In the Book of Esther, we read of two men – Haman an Agagite and Mordecai a Jew. Haman had been promoted by King Ahasuerus above all the princes that were with him. We can conclude that Haman was a very loyal subject of the king, and that he had performed some great deeds for the king. Mordecai also performed a great deed for the king when he alerted Queen Esther that Bigthan and Teresh had plotted to harm the king. Eventually, Mordecai was also honored by the king for his deed. (Note that Esther was Mordecai’s cousin; though he had raised her as his own daughter when she was orphaned during the overthrow of the Jews by king Nebuchadnezzar.) The notable difference between these two men is that Haman was very prideful, and he sought the “reverence” of Mordecai – though the converse was not true of Mordecai in the king’s recognition of him.
When Haman did not get the “reverence” from Mordecai, he sought not only the destruction of Mordecai, but also all of the Jews throughout all of the provinces where King Ahasuerus ruled. Up until this time Queen Esther had not revealed to king Ahasuerus that she was a Jew. Mordecai requested that Esther speak to the king on behalf of her people, the Jews. Esther responded, “All the king’s servants, and the people of the king’s provinces, do know, that whosoever, whether man or woman, shall come unto the king into the inner court, who is not called, there is one law of his to put him to death, except such to whom the king shall hold out the golden sceptre, that he may live: but I have not been called to come in unto the king these thirty days.” [Esther 4:11]. Mordecai then responded, “Think not with thyself that thou shalt escape in the king’s house, more than all the Jews. For if thou altogether holdest thy peace at this time, then shall there enlargement and deliverance arise to the Jews from another place; but thou and thy father’s house shall be destroyed: and who knoweth whether thou art come to the kingdom for such a time as this?” [Esther 4:13-14]. Esther then called upon her people, the Jews, to fast and pray concerning what she needed to do.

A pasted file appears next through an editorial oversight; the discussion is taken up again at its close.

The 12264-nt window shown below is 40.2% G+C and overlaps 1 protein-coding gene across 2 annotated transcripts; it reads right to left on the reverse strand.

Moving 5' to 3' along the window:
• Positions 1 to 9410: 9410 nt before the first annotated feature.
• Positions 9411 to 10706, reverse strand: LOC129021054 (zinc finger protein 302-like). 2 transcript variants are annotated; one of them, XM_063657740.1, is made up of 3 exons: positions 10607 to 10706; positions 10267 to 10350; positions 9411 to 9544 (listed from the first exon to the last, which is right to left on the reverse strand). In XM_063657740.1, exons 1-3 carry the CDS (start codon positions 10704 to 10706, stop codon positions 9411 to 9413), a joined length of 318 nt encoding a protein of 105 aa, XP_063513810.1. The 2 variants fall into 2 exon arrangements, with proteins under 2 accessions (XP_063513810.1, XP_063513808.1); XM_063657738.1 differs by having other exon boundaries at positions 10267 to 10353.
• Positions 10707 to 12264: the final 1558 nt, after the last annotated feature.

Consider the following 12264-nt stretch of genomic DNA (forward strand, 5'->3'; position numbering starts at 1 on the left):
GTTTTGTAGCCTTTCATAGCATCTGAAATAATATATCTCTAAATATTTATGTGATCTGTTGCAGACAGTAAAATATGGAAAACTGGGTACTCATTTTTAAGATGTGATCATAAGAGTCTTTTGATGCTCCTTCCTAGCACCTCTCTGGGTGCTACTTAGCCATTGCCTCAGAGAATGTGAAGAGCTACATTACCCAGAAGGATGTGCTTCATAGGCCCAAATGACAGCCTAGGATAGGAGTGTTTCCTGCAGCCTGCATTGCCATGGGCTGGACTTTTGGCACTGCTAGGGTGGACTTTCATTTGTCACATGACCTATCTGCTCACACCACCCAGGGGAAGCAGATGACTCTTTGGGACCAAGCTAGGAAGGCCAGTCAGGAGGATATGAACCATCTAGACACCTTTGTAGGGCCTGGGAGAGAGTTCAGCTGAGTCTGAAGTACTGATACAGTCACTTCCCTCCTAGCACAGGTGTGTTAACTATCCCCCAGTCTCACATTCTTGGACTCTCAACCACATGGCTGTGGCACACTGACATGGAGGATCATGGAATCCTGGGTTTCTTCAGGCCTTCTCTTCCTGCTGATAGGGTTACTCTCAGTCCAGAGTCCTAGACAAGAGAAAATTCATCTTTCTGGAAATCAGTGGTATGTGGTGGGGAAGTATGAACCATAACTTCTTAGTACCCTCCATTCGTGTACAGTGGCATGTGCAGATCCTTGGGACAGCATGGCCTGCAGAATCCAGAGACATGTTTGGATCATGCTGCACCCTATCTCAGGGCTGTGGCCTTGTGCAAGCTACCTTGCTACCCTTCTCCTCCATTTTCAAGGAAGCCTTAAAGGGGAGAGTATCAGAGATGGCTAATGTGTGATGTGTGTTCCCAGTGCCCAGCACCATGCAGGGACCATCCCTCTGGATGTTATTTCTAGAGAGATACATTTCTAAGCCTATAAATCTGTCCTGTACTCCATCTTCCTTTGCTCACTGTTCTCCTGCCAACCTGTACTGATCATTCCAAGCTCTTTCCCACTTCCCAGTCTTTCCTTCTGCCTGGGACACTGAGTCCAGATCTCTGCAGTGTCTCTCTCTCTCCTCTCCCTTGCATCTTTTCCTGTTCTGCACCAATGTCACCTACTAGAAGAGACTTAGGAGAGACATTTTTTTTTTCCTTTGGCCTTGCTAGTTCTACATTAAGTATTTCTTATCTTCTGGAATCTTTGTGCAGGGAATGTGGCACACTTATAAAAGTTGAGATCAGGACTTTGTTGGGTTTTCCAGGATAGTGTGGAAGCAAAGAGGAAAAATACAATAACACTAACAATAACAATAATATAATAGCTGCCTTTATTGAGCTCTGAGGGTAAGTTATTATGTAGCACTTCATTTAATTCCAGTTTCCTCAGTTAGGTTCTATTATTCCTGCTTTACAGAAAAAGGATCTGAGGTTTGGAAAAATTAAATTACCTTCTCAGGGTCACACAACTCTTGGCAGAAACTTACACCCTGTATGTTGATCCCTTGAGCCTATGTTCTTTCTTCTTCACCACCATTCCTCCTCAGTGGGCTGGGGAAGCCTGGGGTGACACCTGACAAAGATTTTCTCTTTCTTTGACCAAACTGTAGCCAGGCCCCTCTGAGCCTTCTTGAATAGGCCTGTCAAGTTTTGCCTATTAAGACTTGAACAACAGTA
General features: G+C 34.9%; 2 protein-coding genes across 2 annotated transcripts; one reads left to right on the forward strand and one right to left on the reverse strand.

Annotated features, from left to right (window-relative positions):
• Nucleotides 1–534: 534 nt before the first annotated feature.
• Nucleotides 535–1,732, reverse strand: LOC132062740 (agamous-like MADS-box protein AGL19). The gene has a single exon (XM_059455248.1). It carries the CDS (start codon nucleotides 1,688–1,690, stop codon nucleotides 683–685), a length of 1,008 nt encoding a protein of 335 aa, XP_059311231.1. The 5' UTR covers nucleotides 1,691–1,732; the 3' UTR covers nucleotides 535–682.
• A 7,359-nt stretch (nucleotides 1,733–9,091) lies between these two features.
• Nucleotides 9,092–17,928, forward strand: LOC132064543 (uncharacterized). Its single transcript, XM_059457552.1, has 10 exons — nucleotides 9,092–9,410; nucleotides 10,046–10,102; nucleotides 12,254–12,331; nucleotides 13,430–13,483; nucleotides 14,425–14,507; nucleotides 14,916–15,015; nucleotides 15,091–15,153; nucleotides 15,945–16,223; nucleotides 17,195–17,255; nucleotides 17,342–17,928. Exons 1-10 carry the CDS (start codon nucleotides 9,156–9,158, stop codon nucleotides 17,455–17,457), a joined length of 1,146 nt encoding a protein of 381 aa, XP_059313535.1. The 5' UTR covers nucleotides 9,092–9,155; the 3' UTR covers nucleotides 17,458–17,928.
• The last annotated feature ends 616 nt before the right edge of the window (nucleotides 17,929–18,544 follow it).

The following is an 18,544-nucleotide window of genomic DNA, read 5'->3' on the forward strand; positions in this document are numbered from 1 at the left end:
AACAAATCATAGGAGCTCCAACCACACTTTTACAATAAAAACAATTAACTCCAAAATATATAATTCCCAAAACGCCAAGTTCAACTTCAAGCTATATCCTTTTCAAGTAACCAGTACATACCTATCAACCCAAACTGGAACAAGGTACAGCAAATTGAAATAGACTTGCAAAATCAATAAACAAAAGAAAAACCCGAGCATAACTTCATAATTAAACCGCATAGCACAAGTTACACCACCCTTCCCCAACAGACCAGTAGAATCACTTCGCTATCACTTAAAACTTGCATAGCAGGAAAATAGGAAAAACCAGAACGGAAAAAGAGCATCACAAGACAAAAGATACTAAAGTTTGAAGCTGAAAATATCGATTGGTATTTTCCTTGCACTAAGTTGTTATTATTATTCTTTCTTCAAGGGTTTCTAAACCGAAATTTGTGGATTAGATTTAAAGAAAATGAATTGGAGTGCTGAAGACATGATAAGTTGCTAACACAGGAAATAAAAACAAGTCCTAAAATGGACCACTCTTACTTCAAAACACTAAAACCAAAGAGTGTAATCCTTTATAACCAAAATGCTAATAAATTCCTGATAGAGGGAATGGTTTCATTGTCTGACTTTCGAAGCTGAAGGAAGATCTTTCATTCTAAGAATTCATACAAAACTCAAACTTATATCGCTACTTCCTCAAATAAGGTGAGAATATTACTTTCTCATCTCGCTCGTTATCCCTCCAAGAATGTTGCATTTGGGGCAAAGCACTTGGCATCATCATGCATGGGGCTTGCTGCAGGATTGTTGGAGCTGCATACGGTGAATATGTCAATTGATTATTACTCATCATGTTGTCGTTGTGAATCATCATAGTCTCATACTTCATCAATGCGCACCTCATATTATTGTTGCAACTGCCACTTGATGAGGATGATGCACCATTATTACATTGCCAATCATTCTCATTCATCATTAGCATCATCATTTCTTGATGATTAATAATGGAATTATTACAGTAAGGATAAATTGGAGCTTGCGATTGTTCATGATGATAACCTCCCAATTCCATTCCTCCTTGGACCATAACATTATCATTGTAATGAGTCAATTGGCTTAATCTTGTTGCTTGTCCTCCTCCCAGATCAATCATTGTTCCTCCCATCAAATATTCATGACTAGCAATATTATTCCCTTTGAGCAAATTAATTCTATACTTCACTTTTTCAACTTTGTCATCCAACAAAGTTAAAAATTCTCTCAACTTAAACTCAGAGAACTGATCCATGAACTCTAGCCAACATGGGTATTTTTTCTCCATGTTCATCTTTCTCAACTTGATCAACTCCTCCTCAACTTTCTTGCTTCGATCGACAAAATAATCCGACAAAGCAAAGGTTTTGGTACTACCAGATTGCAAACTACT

Esther 4:16 records,
“Go, gather together all the Jews that are present in Shushan, and fast ye for me, and neither eat nor drink three days, night or day: I also and my maidens will fast likewise; and so will I go in unto the king, which is not according to the law: and if I perish, I perish.”
(Note that in our most desperate of times, the Lord’s wisdom and guidance must be sought after through prayer and fasting; for, therein you will find clarity of thought and guidance from the Lord – as Daniel did in Daniel 9:3,
“And I set my face unto the Lord God, to seek by prayer and supplications, with fasting, and sackcloth, and ashes:”.
In the end Mordecai was elevated as next unto King Ahasuerus. Likewise, Queen Esther found great favor before the king; being offered even half of the kingdom upon her request. Let it be noted here that neither sought their own reward or elevation; they only sought the good of their people. Haman on the other hand – through his pride – sought his own elevation. Consequently, he along with his ten sons were “elevated” to swing at the end of a rope at the gallows. Let us not forget God’s warning against being prideful, “Pride goeth before destruction and a haughty spirit before a fall. Better it is to be of a humble spirit with the lowly, than to divide the spoil with the proud”. [Proverbs 16:18-19].
Little did Esther know that God had placed her in a position “for such a time as this”; to save her people. Little do we ourselves know at times when the Lord directs us to certain places to be used by Him – to be a witness for Him – “for such a time as this.” Let us not forget the following words from Scripture.
1 Peter 3:15,
“But sanctify the Lord God in your hearts: and be ready always to give an answer to every man that asketh you a reason of the hope that is in you with meekness and fear:”
I encourage you to read the Book of Esther to see the depths [and the costs] of one who was given over to pride, of one who could be characterized as having a humble spirit, of one who was “come to the kingdom for such a time as this.”